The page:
Distributed consensus based algorithms on crypto-networks have been created to ensure byzantine fault-tolerance. Many such algorithms have their sources in the Proof-of-work. Proof of work itself has evolved to different mechanisms e.g. ethhash, SHA-256, scrypt, equihash, cryptonode, and others.
A few other important ones are listed below:
1. Proof of stake (PoS) – going to be adopted by most leading blockchains
2. Delegated Proof of Stake (DPoS)- Adopted by STEEM wherein witness nodes randomly selected validate transactions and create blocks. The witnesses are voted by other members of the community.
3. Proof of activity (PoA)- a mixture of Proof of Work and Proof of stake
4. Federated Byzantine Agreement – Proof by consensus amongst nodes – Ripple and Stellar cryptocurrencies use this mode.
5. Proof of Space – Here, nodes concur about the amount of space or storage that has been used.
6. Proof of Authority – wherein a particular set of nodes randomly become validators, with the rule that no two subsequent blocks are not mined by the same node
7. Directed Acyclic Graphs ( DAGs ) – Examples include Pay-it-forward consensus where each node on the network is responsible for validating networks before forwarding it. Typically a centralized node also validates each transaction. e.g. IOTA uses this.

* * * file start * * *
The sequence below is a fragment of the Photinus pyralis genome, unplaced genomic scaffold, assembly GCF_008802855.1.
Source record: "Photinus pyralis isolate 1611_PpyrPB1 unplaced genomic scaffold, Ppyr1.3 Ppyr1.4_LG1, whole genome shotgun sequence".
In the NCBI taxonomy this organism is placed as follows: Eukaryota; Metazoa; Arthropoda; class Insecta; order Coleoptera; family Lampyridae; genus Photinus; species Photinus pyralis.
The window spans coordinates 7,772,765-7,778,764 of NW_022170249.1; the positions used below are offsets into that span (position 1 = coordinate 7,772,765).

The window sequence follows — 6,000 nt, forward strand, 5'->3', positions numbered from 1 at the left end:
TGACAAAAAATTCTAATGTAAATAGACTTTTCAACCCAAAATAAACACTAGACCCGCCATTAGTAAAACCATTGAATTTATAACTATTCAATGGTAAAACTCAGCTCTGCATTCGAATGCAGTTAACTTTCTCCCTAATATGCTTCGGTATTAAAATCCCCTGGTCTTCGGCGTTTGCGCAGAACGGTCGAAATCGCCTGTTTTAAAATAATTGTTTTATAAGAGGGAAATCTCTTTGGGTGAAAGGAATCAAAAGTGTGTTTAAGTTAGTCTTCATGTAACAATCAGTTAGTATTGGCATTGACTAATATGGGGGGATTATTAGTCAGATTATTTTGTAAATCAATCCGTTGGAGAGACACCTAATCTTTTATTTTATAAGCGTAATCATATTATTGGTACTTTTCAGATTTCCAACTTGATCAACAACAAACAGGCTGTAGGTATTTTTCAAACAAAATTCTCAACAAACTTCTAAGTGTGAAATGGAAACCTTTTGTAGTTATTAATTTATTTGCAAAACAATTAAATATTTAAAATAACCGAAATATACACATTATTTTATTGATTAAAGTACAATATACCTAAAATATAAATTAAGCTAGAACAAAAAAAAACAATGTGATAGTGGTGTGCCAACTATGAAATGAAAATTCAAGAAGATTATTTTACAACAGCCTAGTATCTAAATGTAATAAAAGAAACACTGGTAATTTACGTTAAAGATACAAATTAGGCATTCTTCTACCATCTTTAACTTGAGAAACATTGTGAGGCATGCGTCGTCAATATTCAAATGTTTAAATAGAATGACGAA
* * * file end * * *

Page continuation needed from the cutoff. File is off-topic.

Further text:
8. SPECTRE – Serailized Proof of work through Recursive elections: This proposal uses a combination of PoW and DAGs to accomplish scalability on the Bitcoin blockchain.
Each of these consensus algorithms have suffered from one or more drawbacks e.g. PoW is computationally expensive, PoS leads to No Stakes problem, FBA proponents disagree about the decentralized nature of the protocol, PoS claims resource usage in terms of space, etc… Overall, what we see is practical manifestations of years of research in computer science in fields as diverse as graph theory and theory of computation taking shape and supporting a large economic and financial shift in the way business problems are solved.